In these uncertain times with pandemic restrictions affecting our lives and businesses, communication with your customers is even more important but needs to be done with care.

While you should be sparing with your communications, as people are feeling overwhelmed by the massive communication since the outbreak of the epidemic, it’s vital you stay in touch. 

Regular update communication to advise your customers how your business is dealing with the current situations; how you are still there for them; and what precautionary measures you’re taking are crucial now that we live in a limited world of “bubbles”. 

The communications can be published on your website, as an email or on your social media – in fact, preferably all the mediums you have to contact your customers. Think of other ways of communicating (see ‘Have a conversation with your customers below).

For example, in recent times SMS messaging is gaining in popularity amongst businesses, large and small. It’s a way you can reach your customers more immediately – important with the state of flux we are experiencing. 

However, as text messaging is a much more personal way to get in touch with your customers, it requires you to think critically about how often you’re communicating through this channel and what you’re choosing to say, especially in the present crisis.It’s also useful to have a Question & Answer and/or Frequently Asked Questions link on your website, so you can regularly provide updates as circumstances change. This avoids sending a barrage of emails. 

“You should be closely scrutinising all your customer messages to show you are sensitive to how people are feeling at present”

The do’s and don’ts of your messaging at this time

It’s important to be transparent and honest with your customers about how the pandemic may be affecting your service or products.Obviously, it's difficult to predict when things will get "back to normal," which means you can't, at present, make guarantees about when you can provide the same sort of service you provided pre-pandemic.

Be transparent about any areas of uncertainty – customers in these times will understand and approve of your honesty.It’s not the appropriate time to be loudly launching flashy marketing campaigns.

You don’t want to be seen as taking advantage of the crisis or using it as a way to push sales. If you are pushing products or services, think about how you can do so in a way that shows some awareness of what your customers are struggling with. You should be closely scrutinising all your customer messages to show you are sensitive to how people are feeling at present. Show empathy. Be authentic.

But be careful to avoid cloying sentiments – customers can see through this.

Having a conversation with your customers

This is not just about you telling the customers what’s happening. It’s a two-way street. Customers need to talk to you and be helped to understand and reassured how they can still receive their products or services in these times.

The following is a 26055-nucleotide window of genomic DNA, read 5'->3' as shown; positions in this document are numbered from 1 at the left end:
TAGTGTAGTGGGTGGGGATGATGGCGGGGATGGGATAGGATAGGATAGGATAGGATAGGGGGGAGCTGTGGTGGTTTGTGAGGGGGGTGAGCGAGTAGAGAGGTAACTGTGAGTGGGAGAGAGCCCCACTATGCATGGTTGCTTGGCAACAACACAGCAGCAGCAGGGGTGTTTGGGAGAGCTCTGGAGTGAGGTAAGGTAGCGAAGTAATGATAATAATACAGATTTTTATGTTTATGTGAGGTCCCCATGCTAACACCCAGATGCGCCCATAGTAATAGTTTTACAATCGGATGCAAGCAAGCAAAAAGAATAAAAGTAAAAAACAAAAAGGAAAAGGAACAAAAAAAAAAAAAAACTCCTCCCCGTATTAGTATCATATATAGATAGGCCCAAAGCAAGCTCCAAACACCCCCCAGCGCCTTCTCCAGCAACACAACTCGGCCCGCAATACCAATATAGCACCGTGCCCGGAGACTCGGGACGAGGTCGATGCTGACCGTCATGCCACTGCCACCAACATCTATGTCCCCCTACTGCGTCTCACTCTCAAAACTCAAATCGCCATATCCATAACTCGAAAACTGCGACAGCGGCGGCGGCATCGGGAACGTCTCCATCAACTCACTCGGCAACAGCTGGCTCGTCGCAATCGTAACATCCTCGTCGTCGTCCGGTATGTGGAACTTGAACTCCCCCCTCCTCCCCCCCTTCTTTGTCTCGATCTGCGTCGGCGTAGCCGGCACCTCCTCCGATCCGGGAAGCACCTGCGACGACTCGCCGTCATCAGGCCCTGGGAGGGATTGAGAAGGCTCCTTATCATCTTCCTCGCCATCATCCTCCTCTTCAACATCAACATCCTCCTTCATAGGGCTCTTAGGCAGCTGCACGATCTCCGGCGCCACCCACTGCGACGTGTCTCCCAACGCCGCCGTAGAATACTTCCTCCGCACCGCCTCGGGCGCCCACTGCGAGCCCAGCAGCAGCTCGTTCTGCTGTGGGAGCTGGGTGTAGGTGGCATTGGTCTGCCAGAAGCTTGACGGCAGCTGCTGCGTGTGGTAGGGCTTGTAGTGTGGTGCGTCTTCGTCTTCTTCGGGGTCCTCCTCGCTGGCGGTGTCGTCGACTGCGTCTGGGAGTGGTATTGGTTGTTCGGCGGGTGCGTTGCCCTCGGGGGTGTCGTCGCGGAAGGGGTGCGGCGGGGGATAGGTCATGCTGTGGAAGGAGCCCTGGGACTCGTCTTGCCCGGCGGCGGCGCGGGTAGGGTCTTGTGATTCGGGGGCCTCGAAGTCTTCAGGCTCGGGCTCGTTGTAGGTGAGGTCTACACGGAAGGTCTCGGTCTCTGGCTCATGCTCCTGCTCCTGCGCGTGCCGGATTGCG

Digitally there needs to be response mechanisms and contact details in place in and on your mediums for them to talk to you. Here’s a shock for you – studies show customers would actually like to talk to you, probably even more so with much of the community feeling isolated. Social distancing may be an issue but what about the old-fashioned way? Talk on the telephone?

A study by Google (before the pandemic) showed that most customers would prefer to call you instead of go online because they’re looking to get a quick answer (59%) or – and in these isolation times, very important - talk to a real person (57%). 

Your customers are real people - have a real conversation with them. That means having telephone interactions that are less scripted telephone conversations and less transactional in language. Try to frame your language in a positive way in these negative times. Make sure you actively listen.

Acknowledge your customers’ messages by using positive words. Give them the confidence you’re there to help them and you’ll find the best possible solution for them under the circumstances. Automated systems are a much-disliked norm but there is nothing to say you can’t make that initial (automated) response personal and pleasant rather than robotic.

Also, despite some of the demands COVID-19 has put on businesses, have the right processes and technology in place to ensure callers aren’t placed on hold for long periods of time – this remains one of customers’ biggest complaints.

Remember – communicate, communicate, communicate

Regular, structured communication with your customers is paramount in our “new” world. Life has changed and will continue to change. Customers, like the rest of the community, need to know what is going on, almost daily as circumstances seem to change so often. Be as authentic, empathetic, transparent and informative as possible with your customers. 

Good communication during these tough times will not only help you to continue fostering relationships you’ve built but also possibly nurture new ones. Customers will remember how you responded and helped them during this pandemic and it will help you retain customer loyalty in, hopefully, a better future.

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